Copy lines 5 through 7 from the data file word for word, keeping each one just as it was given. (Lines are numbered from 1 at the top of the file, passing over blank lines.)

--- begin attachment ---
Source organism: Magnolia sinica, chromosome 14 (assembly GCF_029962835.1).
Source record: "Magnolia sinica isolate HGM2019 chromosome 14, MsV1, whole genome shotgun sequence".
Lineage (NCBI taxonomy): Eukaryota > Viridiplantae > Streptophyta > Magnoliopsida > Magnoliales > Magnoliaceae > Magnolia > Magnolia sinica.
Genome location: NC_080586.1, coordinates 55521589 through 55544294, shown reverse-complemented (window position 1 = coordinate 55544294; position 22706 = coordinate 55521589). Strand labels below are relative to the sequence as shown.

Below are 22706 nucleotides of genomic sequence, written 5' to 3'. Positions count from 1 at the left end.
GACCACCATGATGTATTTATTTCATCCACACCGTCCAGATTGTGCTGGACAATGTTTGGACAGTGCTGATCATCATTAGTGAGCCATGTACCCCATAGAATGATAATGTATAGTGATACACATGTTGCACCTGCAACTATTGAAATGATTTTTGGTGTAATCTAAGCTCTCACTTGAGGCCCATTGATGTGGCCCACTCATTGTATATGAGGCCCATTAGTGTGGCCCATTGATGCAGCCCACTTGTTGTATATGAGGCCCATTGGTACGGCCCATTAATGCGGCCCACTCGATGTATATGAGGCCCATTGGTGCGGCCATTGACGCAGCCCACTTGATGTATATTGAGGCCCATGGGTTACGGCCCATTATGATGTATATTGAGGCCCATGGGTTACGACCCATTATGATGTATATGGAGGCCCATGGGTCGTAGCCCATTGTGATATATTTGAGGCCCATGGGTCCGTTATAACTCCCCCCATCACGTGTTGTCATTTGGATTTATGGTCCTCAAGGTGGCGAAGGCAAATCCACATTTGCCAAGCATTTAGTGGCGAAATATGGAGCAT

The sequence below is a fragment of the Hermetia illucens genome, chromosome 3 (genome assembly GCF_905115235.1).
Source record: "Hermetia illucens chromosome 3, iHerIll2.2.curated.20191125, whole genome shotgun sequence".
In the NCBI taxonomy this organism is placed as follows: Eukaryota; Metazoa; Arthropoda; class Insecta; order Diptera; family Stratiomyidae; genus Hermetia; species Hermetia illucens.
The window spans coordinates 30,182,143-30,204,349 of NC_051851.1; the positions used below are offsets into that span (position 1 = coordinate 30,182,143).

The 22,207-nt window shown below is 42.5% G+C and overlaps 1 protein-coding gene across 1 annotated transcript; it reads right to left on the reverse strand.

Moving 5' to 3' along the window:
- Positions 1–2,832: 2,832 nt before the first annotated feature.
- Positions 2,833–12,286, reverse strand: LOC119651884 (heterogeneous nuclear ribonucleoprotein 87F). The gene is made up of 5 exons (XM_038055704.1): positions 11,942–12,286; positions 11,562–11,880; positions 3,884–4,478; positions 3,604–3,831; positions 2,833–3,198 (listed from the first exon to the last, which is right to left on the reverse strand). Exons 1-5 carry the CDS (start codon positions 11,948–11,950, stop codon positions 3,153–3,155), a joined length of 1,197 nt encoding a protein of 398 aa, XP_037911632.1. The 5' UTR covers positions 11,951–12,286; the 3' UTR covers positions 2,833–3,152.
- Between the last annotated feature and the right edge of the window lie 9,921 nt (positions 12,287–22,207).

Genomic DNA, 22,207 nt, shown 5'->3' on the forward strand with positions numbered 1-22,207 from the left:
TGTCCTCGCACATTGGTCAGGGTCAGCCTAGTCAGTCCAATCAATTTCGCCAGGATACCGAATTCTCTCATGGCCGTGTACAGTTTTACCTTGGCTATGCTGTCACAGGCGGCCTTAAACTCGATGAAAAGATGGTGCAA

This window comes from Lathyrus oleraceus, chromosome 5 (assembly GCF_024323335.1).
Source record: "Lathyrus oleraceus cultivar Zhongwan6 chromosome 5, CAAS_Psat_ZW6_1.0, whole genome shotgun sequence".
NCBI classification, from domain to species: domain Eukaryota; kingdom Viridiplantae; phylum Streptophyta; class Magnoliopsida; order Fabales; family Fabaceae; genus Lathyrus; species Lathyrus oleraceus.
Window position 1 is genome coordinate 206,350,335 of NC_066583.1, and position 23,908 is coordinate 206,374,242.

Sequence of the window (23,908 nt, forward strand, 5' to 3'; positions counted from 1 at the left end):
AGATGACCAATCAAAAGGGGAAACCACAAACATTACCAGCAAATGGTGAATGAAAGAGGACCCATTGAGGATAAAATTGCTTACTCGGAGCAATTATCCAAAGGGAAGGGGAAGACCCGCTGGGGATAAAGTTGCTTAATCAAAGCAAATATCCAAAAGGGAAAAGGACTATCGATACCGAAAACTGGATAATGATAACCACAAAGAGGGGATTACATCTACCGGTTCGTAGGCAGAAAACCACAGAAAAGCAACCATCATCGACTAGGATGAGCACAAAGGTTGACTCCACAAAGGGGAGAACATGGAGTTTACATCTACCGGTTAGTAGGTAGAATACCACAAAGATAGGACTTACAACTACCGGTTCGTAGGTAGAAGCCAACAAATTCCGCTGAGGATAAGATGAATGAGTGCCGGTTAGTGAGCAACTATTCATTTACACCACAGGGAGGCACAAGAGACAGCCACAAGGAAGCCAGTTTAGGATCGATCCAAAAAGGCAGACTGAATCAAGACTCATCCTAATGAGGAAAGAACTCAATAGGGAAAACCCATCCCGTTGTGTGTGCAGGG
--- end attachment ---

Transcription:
Below are 22706 nucleotides of genomic sequence, written 5' to 3'. Positions count from 1 at the left end.
GACCACCATGATGTATTTATTTCATCCACACCGTCCAGATTGTGCTGGACAATGTTTGGACAGTGCTGATCATCATTAGTGAGCCATGTACCCCATAGAATGATAATGTATAGTGATACACATGTTGCACCTGCAACTATTGAAATGATTTTTGGTGTAATCTAAGCTCTCACTTGAGGCCCATTGATGTGGCCCACTCATTGTATATGAGGCCCATTAGTGTGGCCCATTGATGCAGCCCACTTGTTGTATATGAGGCCCATTGGTACGGCCCATTAATGCGGCCCACTCGATGTATATGAGGCCCATTGGTGCGGCCATTGACGCAGCCCACTTGATGTATATTGAGGCCCATGGGTTACGGCCCATTATGATGTATATTGAGGCCCATGGGTTACGACCCATTATGATGTATATGGAGGCCCATGGGTCGTAGCCCATTGTGATATATTTGAGGCCCATGGGTCCGTTATAACTCCCCCCATCACGTGTTGTCATTTGGATTTATGGTCCTCAAGGTGGCGAAGGCAAATCCACATTTGCCAAGCATTTAGTGGCGAAATATGGAGCAT

The sequence below is a fragment of the Hermetia illucens genome, chromosome 3 (genome assembly GCF_905115235.1).